Anne McLaughlin

Sub-Librarian, The Parker Library

am2539@corpus.cam.ac.uk


THE DOVER BIBLE, VOL. II (MS 4)

Twelfth century, Christ Church Canterbury

Dover Priory was a dependency of Christ Church Canterbury during the twelfth century, and it is probable that this bible was produced at the larger foundation but intended for use in Dover. Though the Bible has been beautifully illuminated with large decorated initials throughout, the canon tables displayed here have been framed by Romanesque arches with thin and highly decorated columns – reminiscent of Norman architecture. Designed in the third century AD, canon tables are used to allow the reader to identify where in each of the four gospels a single episode occurs; for instance, the first line in the canon tables dictates that the fulfilment of one of Isiah’s prophecies by John the Baptist is found in section VIII in the Gospel of Matthew, II in Marc, VII in Luke, and X in John.

 

BIBLIA PAUPERUM (EP.H.7a)

c.1460, possibly from the Netherlands

Notoriously difficult to date, copies of the Biblia Pauperum were produced from woodcut blocks beginning in the 1430s and continually throughout the fifteenth century. Unlike printing with moveable type, in which letters and numbers can be freely rearranged, block books like the Biblia Pauperum were produced by carving the negative image of an entire page, both the text and the images, into a single wood-block, which was then inked and pressed against the paper. Though called the ‘Bible of the Poor’, and considerably cheaper to produce than a manuscript or even printed book, these ‘Bibles’ were intended for an educated and pious readership, such as a poor clergyman, or as a focus for personal meditation. Each of the central scenes is taken from the New Testament (on this opening the ‘Kiss of Judas’ and ‘Pilate washes his hands’) while the flaking images depict the typological precedents for the central image pulled from the Old Testament (on the left: ‘Abner treacherously killed by Joab’ and ‘Tryphon treacherously takes Jonathan captive’; and on the right: ‘Jezebel seeks to kill Elijah’ and ‘Daniel accused by the Babylonians’).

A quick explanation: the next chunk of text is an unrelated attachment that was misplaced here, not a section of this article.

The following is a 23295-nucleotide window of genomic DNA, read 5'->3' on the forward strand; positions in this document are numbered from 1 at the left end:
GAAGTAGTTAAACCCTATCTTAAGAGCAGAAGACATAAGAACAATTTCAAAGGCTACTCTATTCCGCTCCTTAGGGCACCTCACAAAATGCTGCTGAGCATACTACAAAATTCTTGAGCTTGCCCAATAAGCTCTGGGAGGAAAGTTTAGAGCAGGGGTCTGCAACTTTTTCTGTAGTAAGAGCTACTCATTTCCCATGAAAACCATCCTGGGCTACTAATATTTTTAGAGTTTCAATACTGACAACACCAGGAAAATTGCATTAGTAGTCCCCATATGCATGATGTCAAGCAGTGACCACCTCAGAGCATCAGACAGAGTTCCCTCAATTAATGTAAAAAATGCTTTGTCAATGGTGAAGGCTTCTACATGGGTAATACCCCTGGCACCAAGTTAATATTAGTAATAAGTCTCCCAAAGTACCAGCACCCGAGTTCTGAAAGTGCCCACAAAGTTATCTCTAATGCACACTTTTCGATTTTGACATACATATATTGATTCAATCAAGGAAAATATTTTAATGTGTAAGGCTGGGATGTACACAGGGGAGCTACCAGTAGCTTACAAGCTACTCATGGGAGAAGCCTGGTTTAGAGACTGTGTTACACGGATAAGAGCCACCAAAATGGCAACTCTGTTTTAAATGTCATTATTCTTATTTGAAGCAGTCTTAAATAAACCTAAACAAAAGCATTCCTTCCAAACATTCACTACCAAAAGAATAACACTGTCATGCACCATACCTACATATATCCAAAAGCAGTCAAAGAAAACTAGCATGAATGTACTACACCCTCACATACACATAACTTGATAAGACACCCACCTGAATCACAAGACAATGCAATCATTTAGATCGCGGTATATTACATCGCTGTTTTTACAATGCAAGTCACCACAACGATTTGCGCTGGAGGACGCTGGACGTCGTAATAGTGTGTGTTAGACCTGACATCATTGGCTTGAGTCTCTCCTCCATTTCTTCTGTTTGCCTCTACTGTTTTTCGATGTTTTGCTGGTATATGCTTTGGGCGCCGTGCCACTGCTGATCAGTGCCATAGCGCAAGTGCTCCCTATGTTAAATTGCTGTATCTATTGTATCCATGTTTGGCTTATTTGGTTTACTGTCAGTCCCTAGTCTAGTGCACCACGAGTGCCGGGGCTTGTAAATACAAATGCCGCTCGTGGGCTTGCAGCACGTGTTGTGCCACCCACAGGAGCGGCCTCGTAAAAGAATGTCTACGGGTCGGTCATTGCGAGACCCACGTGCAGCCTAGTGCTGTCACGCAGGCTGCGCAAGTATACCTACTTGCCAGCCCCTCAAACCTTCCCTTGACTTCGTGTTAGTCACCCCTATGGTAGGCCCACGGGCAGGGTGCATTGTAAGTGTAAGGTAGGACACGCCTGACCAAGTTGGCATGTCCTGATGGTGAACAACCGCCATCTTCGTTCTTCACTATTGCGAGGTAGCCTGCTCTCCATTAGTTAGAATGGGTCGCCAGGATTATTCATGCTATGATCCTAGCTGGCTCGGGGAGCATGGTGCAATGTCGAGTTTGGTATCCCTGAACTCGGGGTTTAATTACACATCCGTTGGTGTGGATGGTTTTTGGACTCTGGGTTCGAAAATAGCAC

PSALTER (formerly Ferrell MS 3)

Fifteenth century, Syon Abbey, Middlesex